Porsche’s NFT Crash: A Warning On FOMO And Digital Asset Pitfalls

    Hasty, ill-prepared digital asset launches can cause more harm than good. Here’s how to clear the hurdles and create real value.
    High prices and low-level perks added up to muted enthusiasm for Porsche’s NFT release. Photo: OpenSea
      Published   in Meta

    German luxury sports car marque Porsche’s recent foray into non-fungible tokens (NFT) hit the skids after the assets’ value crashed and consumers lashed the offering, potentially damaging the brand’s reputation, trust and desirability. The case highlights the pitfalls of rushing in to digital tokens, a lesson other brands would be well advised to heed.

    Unveiled during Art Basel Miami in November 2022, the automaker planned a release of 7,500 units at a minting price of 0.911 ETH (US1,452, as of January 30) — a nod to the Porsche 911 brand icon. However, the brand was forced to take action on January 25 after the value of the initial tranche of assets’ dipped below the offering price, with observers complaining of high minting prices and a lack of utility, and some calling for a price reduction to 0.0911 ETH (US145).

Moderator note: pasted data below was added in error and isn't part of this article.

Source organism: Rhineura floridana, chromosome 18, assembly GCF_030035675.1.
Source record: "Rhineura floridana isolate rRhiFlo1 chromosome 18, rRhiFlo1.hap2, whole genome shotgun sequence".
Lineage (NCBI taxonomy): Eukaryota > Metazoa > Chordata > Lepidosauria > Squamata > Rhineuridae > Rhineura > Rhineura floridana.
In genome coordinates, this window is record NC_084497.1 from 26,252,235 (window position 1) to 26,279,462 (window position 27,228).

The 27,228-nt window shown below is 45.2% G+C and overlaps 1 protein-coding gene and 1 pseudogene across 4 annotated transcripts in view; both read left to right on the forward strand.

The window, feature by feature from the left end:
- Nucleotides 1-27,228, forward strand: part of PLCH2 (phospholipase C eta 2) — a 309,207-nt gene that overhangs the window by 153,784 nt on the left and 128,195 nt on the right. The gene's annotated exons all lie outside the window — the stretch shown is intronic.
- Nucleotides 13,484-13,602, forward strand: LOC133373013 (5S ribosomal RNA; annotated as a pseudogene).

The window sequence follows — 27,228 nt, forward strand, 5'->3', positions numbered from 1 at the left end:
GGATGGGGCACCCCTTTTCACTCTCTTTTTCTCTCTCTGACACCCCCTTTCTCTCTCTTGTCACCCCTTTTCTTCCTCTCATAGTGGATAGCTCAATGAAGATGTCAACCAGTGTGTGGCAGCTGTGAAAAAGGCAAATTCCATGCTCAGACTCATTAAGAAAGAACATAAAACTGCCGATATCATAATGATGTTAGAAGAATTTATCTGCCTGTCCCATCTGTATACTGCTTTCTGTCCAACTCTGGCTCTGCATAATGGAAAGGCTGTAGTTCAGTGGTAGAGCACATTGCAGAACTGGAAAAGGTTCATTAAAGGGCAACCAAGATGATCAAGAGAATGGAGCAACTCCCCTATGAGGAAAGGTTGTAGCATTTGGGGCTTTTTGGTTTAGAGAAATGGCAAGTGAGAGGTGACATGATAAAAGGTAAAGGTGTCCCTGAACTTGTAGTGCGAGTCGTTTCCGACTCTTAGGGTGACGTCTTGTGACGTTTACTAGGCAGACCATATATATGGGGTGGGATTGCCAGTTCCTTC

Porsche did not just halt the minting process, limiting supply to 2,363 tokens, but also scrambled to boost the NFTs’ intrinsic value by adding benefits money can’t buy, such as access to Porsche experiences. It worked — the floor price hit 2.5 ETH (US3,968) on January 30, according to NFTGO, although the damage had been done.

    I’ve presented masterclasses in London, Paris, Monaco, New York and Los Angeles on the best practices for metaverse projects covering NFTs and decentralized autonomous organizations (DAO), including the Équité x Jing Daily Metaverse Webinar series; taught MBA classes at Pepperdine University and New York University; and had the opportunity to review dozens of luxury metaverse projects in detail and advise numerous brands on the topic.

    The key mistakes brands commonly make are treating digital assets differently than their physical counterparts and succumbing to the fear of missing out, or FOMO.

    Let’s start with FOMO. Many metaverse projects are driven by a business’ desire to appear at the forefront of innovation and to not miss out on the hype. As prominent brands created NFTs, DAOs and other digital products and rolled out massive public relations campaigns around them, others felt the urge to quickly join in.

    Some brands over-reached, hastily briefing agencies to quickly develop NFTs or other metaverse projects, launching them without deep strategic scrutiny. Marketing managers faced huge internal pressure to jump on the bandwagon. However, many managers lack significant experience in creating digital assets, and digital agencies often don’t understand luxury and its extreme value creation principles, leading to disastrous outcomes.

    Porsche’s highly-anticipated NFT release made headlines this week but for all the wrong reasons. What can luxury learn from the automotive behemoth’s disastrous drop? Photo: Shutterstock